Old hands, tied
The grocers' negotiating teams are led by the chains' respective directors of labor relations Jim Mahan at Vons, Brent Bohn at Albertsons and John Schroeder at Ralphs.
During the last round of negotiations four years ago, only Bohn was present as a member of the management bargaining team, although the union does not view its counterparts at the table as an obstacle to a deal.
Mahan, after all, has been an official with the Oil, Chemical & Atomic Workers International Union and a federal mediator, according to the union. And by invitation of the grocery workers' union, Schroeder took part in a seminar designed to develop strategies to combat Wal-Mart's growing market share.
Icaza said Schroeder offered insight into the non-union discount retailer's labor tactics most notably, Wal-Mart pays decent wages when a store opens up and then makes cuts after local competitors have been weakened or eliminated. "We had common goals," said Icaza. "We would not have invited (Schroeder) if we thought he was anti-union."
But the negotiators' backgrounds are a moot point, Icaza said, because they have strict marching orders from their bosses.
Safeway Chief Executive Steven Burd mapped out the strategy more than a year ago, union officials said. Burd's pitch to the other chains was simple: if they wanted to be in business five years from now, they had better implement massive labor cost-cutting programs similar to Wal-Mart and other discount retailers, Icaza said.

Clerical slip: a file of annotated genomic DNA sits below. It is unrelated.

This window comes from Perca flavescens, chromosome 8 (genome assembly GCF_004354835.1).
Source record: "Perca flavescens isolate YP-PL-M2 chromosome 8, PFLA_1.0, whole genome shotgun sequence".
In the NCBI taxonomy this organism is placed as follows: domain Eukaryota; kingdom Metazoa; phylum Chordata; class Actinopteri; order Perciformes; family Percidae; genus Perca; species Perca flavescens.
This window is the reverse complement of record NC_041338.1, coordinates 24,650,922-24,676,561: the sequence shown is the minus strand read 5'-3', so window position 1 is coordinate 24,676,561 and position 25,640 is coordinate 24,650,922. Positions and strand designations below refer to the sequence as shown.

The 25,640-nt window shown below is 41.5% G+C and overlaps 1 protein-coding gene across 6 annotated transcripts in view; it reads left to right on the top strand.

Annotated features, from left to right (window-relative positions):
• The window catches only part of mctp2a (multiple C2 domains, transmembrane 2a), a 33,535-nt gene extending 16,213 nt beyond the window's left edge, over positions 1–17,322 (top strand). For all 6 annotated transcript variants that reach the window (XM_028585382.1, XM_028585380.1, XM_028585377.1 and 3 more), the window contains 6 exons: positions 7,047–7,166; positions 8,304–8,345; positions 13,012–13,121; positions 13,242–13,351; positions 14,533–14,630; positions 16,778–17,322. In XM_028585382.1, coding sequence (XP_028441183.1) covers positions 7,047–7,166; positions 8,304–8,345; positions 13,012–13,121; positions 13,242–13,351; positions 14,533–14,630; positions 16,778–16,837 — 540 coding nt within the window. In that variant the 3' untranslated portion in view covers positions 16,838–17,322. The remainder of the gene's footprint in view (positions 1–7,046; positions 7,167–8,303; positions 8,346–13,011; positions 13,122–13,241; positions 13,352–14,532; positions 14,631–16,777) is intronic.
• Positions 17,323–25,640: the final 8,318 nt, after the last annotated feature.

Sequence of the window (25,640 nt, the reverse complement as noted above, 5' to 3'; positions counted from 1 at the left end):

"In the marketplace they hate each other. They'd do anything to steal customers from each other," Icaza said. "All of a sudden, negotiations come in and they are like brothers. By taking this stand, he has united the three of them."
Officials at the companies refused to discuss their business strategies.
But they rebuffed claims that company negotiators are taking a more hostile stance. They say it is the industry's changing dynamics that have become hostile to employers, who have seen their health care costs balloon by 50 percent since the last contract was signed.
"Every negotiation is unique with its own special set of issues and circumstances," said Terry O'Neil, spokesman for Ralphs. "Over the last four years, health care costs skyrocketed out of control. It became a major issue."
Hashing it out
Yet even health care could have been at least partially resolved had there been more dialogue in recent years, said Bailey, noting that trustees on both sides overseeing the health and pension funds meet monthly.
He said cost-saving strategies could be applied to pharmacy benefits, for example, if the union would agree to shoulder some co-payments. Mail-order drug benefits are another area of possible savings, as are better deals with multi-year contracts with HMO providers.
Icaza said that if the grocery chief executives would show up at the table themselves, both sides could work together to find savings as they have in the past. For instance, the union four years ago changed its health plan to one that charged less for chiropractic care. It also agreed to a less expensive overall plan that gave employees with less than two years experience only 75 percent of the benefits available to more experienced workers.
"They've got their feet in cement," said Icaza, of the company negotiating teams. "They have no latitude to negotiate a reasonable contract."
Meanwhile, as each side waits for the other to cave in, the unionized picketers and their employers face the prospect of very meager holiday budgets.
"This is a very stressful time for me," said Icaza. "But I'm energized because I know we're right."